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This is the way it usually goes: You show up at a house. Maybe the owner died recently, and the family’s selling off the contents — that’s common. But it’s also possible the owner is just downsizing, or moving, or getting divorced.
If you’re serious, you get there early, to wait with the other serious people. The first person to get there might give you an informal number on a paper slip, which you’ll later exchange for a formal number, a system devised to ensure first-come, first-serve fairness. Some estate sales — tag sales — have fixed price tags; others are structured as auctions. Generally, the scene is friendly, although it could be cutthroat, depending on where you are and what’s at stake. A Wall Street Journal dispatch from a sale in the Hamptons recounts security guards to control the upscale masses. (Like so many things in the Hamptons, this is not typical.) It’s a diverse crowd: casual shoppers; side-hustlers, looking for underappreciated items to sell on eBay; maybe some art and antique dealers, depending on the sale. Everyone is looking for treasure, whatever that means to them (one man’s trash, etc.). Because to get into estate sales — really into them, not just buy-a-desk into them — you’ve got to get off on the thrill of the hunt.
Estate sales are big business, and growing, thanks in large part to aging boomers who are downsizing en masse. In May, a New York Times article reported there more were than 12,000 estate sale companies operating across the country, the vast majority of them mom-and-pop businesses. Everything but the House, a site that, according to its tagline, “brings the thrill of estate sale shopping online,” gets all that. They just think they can do it better.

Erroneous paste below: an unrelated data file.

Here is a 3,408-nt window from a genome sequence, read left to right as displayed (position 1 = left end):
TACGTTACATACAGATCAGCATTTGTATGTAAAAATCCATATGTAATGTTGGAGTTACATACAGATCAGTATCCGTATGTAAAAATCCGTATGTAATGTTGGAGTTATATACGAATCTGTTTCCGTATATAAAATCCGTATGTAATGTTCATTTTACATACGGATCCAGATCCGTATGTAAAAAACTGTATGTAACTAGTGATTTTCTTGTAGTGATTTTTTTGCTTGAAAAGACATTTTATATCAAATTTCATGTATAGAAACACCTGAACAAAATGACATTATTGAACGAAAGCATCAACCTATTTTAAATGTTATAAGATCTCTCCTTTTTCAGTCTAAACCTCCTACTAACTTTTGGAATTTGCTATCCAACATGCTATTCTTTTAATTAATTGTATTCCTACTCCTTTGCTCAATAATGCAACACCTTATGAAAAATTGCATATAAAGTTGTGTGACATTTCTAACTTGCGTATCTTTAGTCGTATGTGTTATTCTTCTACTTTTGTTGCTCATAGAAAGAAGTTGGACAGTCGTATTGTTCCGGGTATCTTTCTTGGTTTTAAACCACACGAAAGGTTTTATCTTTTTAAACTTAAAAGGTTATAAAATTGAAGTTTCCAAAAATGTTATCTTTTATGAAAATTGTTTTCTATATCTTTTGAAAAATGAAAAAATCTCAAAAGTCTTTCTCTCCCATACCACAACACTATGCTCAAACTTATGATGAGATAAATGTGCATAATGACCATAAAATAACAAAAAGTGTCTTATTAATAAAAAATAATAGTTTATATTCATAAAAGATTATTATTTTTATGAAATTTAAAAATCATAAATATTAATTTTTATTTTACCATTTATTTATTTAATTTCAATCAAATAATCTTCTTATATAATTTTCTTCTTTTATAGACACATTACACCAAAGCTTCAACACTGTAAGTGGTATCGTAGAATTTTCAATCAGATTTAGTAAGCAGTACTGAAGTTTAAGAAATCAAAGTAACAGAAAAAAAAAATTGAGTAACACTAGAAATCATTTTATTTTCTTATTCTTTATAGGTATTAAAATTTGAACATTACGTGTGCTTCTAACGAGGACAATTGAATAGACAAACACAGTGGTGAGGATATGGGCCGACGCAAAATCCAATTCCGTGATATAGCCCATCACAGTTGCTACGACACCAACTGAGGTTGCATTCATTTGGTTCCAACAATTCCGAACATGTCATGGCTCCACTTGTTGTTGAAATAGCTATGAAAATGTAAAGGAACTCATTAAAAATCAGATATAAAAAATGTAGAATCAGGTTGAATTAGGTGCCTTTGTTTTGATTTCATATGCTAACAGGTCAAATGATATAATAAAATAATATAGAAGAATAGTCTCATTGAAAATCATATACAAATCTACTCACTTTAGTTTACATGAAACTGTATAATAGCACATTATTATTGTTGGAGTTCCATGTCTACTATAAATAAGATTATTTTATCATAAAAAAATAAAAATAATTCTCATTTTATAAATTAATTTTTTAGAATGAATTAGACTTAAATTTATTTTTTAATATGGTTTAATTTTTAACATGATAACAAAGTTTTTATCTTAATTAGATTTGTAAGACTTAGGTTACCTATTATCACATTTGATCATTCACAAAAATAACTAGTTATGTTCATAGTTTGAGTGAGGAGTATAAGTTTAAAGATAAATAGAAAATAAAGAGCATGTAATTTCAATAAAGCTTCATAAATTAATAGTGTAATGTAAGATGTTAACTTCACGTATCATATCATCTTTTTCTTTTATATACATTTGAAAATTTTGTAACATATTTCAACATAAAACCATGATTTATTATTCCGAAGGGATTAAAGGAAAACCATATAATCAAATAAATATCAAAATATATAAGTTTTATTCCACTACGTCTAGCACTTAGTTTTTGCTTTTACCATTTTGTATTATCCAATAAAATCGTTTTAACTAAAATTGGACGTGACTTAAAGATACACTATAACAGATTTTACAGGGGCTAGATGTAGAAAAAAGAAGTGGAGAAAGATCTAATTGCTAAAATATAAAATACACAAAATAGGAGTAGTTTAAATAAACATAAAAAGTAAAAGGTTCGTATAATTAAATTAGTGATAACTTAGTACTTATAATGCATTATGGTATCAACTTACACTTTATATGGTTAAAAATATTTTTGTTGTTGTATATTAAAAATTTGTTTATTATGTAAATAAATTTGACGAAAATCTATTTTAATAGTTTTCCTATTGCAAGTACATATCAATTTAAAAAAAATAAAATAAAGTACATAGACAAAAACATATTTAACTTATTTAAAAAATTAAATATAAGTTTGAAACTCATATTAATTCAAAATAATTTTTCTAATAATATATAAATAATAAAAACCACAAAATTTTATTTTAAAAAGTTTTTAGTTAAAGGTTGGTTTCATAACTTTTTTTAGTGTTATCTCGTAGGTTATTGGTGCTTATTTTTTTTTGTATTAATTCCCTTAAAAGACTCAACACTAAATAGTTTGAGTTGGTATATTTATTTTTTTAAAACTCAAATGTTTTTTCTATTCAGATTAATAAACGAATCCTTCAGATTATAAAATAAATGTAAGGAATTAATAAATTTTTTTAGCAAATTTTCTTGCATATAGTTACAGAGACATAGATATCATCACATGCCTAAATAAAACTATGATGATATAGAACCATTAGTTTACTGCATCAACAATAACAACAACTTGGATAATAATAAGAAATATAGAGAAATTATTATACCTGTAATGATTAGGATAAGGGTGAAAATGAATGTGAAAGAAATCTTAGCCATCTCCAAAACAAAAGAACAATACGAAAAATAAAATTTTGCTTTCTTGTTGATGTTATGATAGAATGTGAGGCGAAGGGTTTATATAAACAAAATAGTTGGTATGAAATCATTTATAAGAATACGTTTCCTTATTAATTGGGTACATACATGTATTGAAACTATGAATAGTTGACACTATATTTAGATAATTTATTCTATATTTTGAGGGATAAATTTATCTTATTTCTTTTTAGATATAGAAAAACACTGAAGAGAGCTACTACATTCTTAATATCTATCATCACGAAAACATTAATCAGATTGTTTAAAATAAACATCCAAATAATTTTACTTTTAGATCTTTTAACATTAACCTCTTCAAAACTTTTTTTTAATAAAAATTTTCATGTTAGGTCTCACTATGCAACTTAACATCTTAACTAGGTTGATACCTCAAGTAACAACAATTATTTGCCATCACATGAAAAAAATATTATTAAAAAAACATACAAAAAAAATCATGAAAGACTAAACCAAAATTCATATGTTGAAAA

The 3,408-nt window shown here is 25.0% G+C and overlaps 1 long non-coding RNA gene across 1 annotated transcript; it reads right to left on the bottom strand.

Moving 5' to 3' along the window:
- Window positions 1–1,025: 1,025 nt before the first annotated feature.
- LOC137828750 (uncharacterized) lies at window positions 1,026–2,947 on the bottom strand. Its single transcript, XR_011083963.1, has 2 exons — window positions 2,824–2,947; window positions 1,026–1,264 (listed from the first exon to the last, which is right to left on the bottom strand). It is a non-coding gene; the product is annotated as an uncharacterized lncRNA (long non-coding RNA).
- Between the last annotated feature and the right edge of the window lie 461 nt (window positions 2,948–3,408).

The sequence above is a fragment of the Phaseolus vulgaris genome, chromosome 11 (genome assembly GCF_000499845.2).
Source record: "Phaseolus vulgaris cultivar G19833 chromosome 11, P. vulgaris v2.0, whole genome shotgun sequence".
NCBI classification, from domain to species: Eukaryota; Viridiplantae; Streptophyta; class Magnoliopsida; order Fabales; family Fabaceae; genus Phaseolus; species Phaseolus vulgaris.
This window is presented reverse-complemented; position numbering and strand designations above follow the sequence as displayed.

The Cincinnati-based company is aiming to give buyers the full treasure-hunting experience, but without the lines, and the waiting, and the 90 degree heat. There is no dust and no discomfort at an EBTH estate sale, because the actual EBTH estate sales take place online. The company’s strategy: Put the entire contents of a sale up for auction on the internet, and then — the twist — start bidding for every single item at $1. Bidding starts at $1 if it is a set of “Assorted Space Themed Prints” (currently on sale from an estate in Texas), or a World Series ring (it ultimately sold for $89,000), or a horse from a farm in Kentucky.
Unlike other digital auctions — the uniformly high-end Heritage Auctions in Dallas, for example, — EBTH will sell pretty much anything from an extremely valuable Picasso drawing to a gently used refrigerator. Also unlike most of their competitors, they make no gesture toward predetermining value — they write expert descriptions, accurate condition reports, and take crisp, clear photos of each item from every possible angle. Then, they hand it over to the market. As of this writing, the people have decided the space prints are worth $14, a “decorative bowl full of globes” is worth $200, and a “Vintage Budweiser Clydesdale Bar Clock and Light” is going for $465 and counting.
The estate sale industry is by nature a hands-on business, says Jacquie Denny, an industry veteran who co-founded the company with fellow estate sale enthusiast Brian Graves in 2008. One way or another, she explains, companies are going to physical locations and sorting through other people’s physical stuff, both because estate sales are often emotionally fraught, and because those decorative globes don’t sort themselves. “That’s why this industry has stayed in a very stalled mode,” Denny says. Even EBTH — a digital pioneer — thinks of itself as a fundamentally brick-and-mortar business. The company prides itself on its “concierge-style” service, walking clients through the every step of the process, from the initial consultation right up through the final check. And that level of service requires a local staff. Someone needs to be there, figuring out what’s worth selling and what ought to be donated, taking the product photos, managing the shipping. Right now, the company is set up in 27 cities and counting. (Louisville and Cincinnati are big ones, Denny says, though interest from both coasts is “increasing exponentially.”)